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Just Because We Can Throw Away Batteries Doesn't Mean We Should

Just Because We Can Throw Away Batteries Doesn't Mean We Should

 

Long-time Pale Blue Earth customers know that one of our goals has always been to help reduce the total number of alkaline batteries consumed every year. In fact, we would love to see alkaline batteries eliminated altogether. From our perspective, the big issue is throwing things into landfills. Just because we can throw batteries away does not mean we should.

 

As we see it, landfill space is a limited commodity and every landfill has inherent risks to the local environment. Continuing to utilize disposable alkaline batteries only adds to the problem. Ironically, it is completely unnecessary.

 

Disposable alkaline batteries may have been the best option 50 years ago, but they aren't anymore. Today's lithium-ion batteries are:

 

  • less expensive in the long term

  • high performance

  • recyclable around the world

  • more environmentally friendly

  • more sustainable

 

Could it be that the only reason we hang on to alkaline batteries is due to intertia or a fear of changing to new tech? Anything is possible. At any rate, it is time for a change.

 

Tons of Battery Waste

 

A 2019 battery waste study out of the University of Kanpur (India) revealed some startling numbers about battery waste. According to the study, more than twelve billion disposable batteries were sold worldwide in 1993. Compare that to 2014, when more than 3.5 billion batteries (of all types) were produced in Japan alone.

 

Most of the batteries sold around the world are primary batteries. And among them, disposable alkaline batteries make up more than half the total. What do all the numbers tell us? That we are unnecessarily producing tons of battery waste.

 

It's All for Nothing

 

We cannot emphasize enough that all this waste is for nothing, at least where disposable alkaline batteries are concerned. We don't have to keep doing it. There is a better way. For example, our USB rechargeable batteries can be charged 1000+ times. That means you could potentially eliminate up to 999 alkaline batteries with every Pale Blue Earth lithium-ion cell you purchase.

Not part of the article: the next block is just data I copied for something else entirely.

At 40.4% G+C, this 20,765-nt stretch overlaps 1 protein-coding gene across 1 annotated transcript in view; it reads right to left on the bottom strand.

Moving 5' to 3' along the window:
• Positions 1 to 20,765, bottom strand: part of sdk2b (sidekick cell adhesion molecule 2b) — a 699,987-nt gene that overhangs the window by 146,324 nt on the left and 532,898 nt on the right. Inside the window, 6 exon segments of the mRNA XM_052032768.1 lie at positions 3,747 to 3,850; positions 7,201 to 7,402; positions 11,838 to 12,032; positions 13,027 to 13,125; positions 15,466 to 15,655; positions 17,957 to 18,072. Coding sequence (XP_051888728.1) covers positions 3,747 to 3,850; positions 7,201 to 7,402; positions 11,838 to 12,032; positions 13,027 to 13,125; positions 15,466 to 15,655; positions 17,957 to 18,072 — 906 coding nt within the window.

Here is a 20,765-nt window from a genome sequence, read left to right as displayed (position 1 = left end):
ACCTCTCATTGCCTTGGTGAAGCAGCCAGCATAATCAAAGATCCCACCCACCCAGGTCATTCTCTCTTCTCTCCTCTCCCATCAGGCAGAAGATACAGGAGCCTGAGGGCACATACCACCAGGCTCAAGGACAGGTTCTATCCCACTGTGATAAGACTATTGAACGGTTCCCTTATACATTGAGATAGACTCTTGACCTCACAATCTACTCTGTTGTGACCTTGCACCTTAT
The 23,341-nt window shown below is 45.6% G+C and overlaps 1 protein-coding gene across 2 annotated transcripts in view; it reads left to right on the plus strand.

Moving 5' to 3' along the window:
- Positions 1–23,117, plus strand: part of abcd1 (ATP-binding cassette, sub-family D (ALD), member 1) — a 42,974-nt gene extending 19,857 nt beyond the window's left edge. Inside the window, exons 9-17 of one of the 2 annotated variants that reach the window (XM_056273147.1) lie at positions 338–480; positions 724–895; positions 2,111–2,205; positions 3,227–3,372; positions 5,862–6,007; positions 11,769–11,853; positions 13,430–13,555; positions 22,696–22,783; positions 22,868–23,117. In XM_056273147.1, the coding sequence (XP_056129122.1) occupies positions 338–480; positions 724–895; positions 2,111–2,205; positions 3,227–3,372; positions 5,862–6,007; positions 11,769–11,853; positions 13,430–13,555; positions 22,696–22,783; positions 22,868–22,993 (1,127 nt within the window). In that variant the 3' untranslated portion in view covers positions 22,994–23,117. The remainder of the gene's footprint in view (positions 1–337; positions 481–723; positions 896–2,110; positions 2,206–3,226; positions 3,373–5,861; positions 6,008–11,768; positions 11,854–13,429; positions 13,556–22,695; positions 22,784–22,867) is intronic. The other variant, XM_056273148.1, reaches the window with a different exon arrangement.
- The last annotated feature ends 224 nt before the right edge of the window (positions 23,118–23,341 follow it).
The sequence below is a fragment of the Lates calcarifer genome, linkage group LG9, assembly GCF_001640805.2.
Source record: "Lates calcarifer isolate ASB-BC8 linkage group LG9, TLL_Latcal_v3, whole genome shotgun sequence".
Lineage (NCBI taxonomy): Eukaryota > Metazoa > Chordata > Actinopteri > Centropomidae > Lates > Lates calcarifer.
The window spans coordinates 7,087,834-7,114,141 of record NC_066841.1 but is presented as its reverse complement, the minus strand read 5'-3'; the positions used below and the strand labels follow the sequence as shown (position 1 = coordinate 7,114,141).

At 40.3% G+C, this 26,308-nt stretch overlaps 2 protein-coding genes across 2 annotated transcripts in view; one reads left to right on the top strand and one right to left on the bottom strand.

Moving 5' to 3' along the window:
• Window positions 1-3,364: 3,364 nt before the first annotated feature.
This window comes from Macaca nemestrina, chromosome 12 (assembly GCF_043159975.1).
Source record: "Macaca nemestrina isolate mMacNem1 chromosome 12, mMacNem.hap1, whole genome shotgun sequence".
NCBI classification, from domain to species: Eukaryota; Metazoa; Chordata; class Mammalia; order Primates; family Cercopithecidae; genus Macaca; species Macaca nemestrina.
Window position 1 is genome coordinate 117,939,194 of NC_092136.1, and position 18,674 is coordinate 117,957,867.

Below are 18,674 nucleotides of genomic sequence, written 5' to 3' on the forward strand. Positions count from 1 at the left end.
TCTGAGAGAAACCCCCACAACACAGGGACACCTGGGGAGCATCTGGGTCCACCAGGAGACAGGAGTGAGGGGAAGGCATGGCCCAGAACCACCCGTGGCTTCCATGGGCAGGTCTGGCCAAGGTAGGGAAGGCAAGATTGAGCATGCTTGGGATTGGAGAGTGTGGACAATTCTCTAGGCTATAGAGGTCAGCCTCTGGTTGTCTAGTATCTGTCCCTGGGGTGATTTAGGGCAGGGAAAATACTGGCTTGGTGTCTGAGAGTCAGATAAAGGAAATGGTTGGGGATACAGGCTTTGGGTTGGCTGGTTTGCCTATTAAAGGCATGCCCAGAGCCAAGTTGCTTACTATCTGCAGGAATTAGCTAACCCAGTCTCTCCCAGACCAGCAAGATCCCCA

According to the EPA, we can throw away alkaline batteries if we want to, although California has its own requirements having deemed them to be hazardous waste in need of special disposal. Thanks to rule changes made back in the nineties, we supposedly can safely dispose of alkaline batteries in landfills. But again, the fact that we can does not mean we should.

 

We can all buy big gas guzzlers and drive as much as possible in order to maximize fuel consumption. That doesn't mean we should. We can continue depending on fossil fuels to power the global economy. That doesn't mean we should. There are lots of things we can continue doing. But what if there are better ways? What if there are more sustainable ways? Shouldn't we be doing those things instead?

 

Eliminate as Much Waste as Possible

 

For us, the waste issue starts with single use products and specifically, disposable alkaline batteries. But it doesn't stop there. We are firm believers in eliminating as much waste as possible. We are talking about eliminating it across the board. Wherever we find waste, it's appropriate to look for solutions to reduce or eliminate it. That is just common sense.

 

We have no way of knowing where you stand on the landfill issue. But would you at least agree that lithium-ion batteries – particularly our USB rechargeable batteries – offer equal or better performance compared to disposable products? And if so, can you think of one good reason to not replace your alkalines with lithium-ion? We can keep throwing away batteries, but it doesn't mean we should.

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